One Year Road Trip
For most families, the thought of road-tripping on vacation is met with a groan. Hours on the highway, frequent bathroom breaks and annoying little brothers would make anyone beg “are we there yet?” But for the Webb family and their yearlong road trip across America, it’s not about the destination — it’s about the journey.
Matt Webb, a 1998 alum, and his wife Eva were taking a marriage counseling class when the instructor asked them about one dream they had for their family. Matt blurted out an idea he had had for some time: to take his family on a yearlong road trip to all 50 states in the U.S.
“Eva was like, ‘Uh, pardon?’” Matt said with a laugh. “We hadn’t really discussed it before so it took her by surprise.”
But she understood why this was Matt’s dream for their family. The Webbs were both involved in intercultural and international experiences from a young age. Both Matt and Eva’s parents are doctors and nurses, and their families worked in medical missions in Haiti and Mexico. The Webbs also met in Haiti during college while doing mission work.
“Those years were incredibly transformative for Eva and me,” Matt said. “We were connected with those communities and serving them really shaped the people we became. I really wanted to give our kids the opportunity to experience something impactful like that.”
Shortly after the class, Eva approached Matt about making their dream a reality. Matt, who has a doctorate in theology and film, thought that making a documentary about their experiences would be impactful for their children. After praying together, Matt quit his job at Fuller Theological Seminary, and Eva began teaching English as a Second Language part-time. They even rented out the master bedroom of their Los Angeles home to an international college student.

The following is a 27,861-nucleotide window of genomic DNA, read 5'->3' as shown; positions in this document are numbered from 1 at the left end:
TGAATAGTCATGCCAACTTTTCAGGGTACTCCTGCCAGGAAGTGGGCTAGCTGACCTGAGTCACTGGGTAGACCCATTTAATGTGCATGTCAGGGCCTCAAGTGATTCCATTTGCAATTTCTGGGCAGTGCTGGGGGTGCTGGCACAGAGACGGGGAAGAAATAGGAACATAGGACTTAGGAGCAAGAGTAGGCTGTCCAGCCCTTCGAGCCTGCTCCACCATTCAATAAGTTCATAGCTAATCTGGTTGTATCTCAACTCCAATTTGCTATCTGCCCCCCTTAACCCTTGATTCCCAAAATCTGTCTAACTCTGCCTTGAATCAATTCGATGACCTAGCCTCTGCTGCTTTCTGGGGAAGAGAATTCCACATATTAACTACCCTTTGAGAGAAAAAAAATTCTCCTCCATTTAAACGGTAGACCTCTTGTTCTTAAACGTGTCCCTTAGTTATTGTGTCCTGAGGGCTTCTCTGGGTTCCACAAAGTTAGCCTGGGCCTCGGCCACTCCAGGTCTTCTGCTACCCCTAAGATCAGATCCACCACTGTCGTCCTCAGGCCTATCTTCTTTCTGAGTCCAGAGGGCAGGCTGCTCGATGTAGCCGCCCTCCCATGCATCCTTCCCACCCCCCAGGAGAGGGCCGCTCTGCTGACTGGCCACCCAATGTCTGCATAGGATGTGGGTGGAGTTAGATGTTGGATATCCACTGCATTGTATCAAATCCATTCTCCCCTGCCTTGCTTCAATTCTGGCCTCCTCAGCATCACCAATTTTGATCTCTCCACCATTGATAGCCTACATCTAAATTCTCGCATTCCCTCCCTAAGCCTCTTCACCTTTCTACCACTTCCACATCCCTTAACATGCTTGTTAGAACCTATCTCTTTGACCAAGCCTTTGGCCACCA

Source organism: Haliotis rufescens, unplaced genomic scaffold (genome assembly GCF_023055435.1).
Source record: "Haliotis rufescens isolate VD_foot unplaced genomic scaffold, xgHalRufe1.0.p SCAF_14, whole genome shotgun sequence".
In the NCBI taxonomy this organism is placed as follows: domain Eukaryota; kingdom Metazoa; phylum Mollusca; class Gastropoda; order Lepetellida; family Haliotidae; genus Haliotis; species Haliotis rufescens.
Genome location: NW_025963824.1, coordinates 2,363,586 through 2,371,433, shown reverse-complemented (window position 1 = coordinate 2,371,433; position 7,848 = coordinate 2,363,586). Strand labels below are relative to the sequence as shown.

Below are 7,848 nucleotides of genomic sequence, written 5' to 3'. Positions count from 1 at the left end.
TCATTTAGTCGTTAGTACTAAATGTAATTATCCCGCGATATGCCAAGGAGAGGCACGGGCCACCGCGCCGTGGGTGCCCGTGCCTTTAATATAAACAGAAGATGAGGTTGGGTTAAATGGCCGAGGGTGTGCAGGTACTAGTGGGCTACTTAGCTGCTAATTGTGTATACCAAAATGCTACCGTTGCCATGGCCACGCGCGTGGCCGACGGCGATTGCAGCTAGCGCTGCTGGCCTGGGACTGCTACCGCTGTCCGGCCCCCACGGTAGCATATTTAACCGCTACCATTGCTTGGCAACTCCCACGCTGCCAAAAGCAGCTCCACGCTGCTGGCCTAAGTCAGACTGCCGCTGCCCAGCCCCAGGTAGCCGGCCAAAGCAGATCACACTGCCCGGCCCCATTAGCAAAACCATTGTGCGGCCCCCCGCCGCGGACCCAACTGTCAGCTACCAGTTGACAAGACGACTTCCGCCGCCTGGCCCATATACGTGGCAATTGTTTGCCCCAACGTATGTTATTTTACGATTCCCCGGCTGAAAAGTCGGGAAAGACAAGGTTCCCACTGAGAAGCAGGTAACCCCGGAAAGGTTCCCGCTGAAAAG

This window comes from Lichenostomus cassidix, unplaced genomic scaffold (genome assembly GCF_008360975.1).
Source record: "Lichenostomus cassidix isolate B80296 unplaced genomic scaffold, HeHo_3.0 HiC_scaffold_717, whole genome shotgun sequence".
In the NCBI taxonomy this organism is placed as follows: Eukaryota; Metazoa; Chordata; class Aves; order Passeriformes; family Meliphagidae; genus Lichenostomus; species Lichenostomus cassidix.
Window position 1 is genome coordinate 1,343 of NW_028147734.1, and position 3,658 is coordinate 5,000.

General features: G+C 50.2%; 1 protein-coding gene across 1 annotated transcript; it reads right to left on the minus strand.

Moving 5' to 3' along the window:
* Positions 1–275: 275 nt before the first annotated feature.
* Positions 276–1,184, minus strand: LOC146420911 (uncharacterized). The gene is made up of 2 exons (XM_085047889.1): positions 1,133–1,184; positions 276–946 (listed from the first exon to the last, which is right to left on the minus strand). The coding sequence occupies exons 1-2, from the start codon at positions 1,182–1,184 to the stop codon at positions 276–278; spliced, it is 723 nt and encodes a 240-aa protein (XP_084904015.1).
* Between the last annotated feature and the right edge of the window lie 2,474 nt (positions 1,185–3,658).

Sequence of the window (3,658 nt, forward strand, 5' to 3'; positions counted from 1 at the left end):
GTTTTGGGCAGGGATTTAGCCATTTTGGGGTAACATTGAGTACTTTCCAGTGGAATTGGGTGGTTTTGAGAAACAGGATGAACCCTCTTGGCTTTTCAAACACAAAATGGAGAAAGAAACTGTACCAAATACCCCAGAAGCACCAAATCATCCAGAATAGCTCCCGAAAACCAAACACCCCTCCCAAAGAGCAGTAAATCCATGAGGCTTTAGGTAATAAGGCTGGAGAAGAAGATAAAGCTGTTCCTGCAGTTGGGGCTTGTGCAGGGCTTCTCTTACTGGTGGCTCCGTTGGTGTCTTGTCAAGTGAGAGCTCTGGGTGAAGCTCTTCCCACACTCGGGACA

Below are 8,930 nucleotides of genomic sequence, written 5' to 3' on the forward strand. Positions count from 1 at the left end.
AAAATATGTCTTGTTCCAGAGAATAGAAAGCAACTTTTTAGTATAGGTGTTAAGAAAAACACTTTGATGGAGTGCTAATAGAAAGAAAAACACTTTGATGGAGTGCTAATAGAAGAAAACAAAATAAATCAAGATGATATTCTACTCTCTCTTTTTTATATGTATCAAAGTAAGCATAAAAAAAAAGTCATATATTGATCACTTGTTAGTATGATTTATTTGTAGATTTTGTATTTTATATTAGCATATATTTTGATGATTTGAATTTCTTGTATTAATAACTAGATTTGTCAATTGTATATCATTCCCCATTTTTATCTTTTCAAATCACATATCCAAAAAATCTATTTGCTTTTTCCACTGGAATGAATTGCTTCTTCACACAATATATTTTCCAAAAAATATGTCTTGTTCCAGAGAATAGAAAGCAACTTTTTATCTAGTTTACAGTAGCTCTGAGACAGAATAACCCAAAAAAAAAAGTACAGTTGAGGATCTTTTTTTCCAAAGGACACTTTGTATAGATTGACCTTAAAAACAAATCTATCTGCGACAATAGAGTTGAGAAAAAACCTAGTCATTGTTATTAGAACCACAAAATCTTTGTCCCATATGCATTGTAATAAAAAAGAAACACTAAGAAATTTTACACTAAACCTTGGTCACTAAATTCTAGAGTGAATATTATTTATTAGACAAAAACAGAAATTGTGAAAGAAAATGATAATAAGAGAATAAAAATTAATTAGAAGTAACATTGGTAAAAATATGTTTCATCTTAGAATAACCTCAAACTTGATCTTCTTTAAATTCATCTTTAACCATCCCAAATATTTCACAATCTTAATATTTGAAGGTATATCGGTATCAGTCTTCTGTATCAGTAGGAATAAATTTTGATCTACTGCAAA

For the Webbs, this was the preparation for the adventure of a lifetime.
The next two years were spent building the project.
The Webbs decided they would spend a year on the road in a Bluebird bus-turned-RV, road-schooling their family and creating a documentary about American kids who are working to change the world.
Their own children, Jack, Solveig and Evie, will be conducting and filming the interviews while Matt and Eva develop the experience. A few local psychologists also will be involved in the project, analyzing what shapes children into young change-makers, in the hope that generosity and passion may be fostered in future generations.
“There are literally hundreds of young people across the United States that are changing and giving back to their communities,” Matt said. “We are going to visit kids who are building wells in Africa, collecting food for the hungry, organizing fundraisers for other kids that need heart transplants, leading anti-bullying initiatives or trying to save the environment. They are all remarkable and range from young children to college students that started their projects when they were kids. It’s important that our kids see that they are not too young to make that kind of impact.”
The Webbs also will be speaking at a number of churches along the way, sharing their story and the spiritual growth they experience as a family.
“The project is not specifically about our spiritual journey, but it will definitely be a spiritually formative process,” Matt said. “But Christ is in us, and we hope to reflect love and grace to the communities we visit, to share in their excitement, give them help and, ultimately, hope.”
The Webb family kicks off their road trip this summer. To donate to their trip, follow them on the road or schedule a speaking event, visit oneyearroadtrip.com.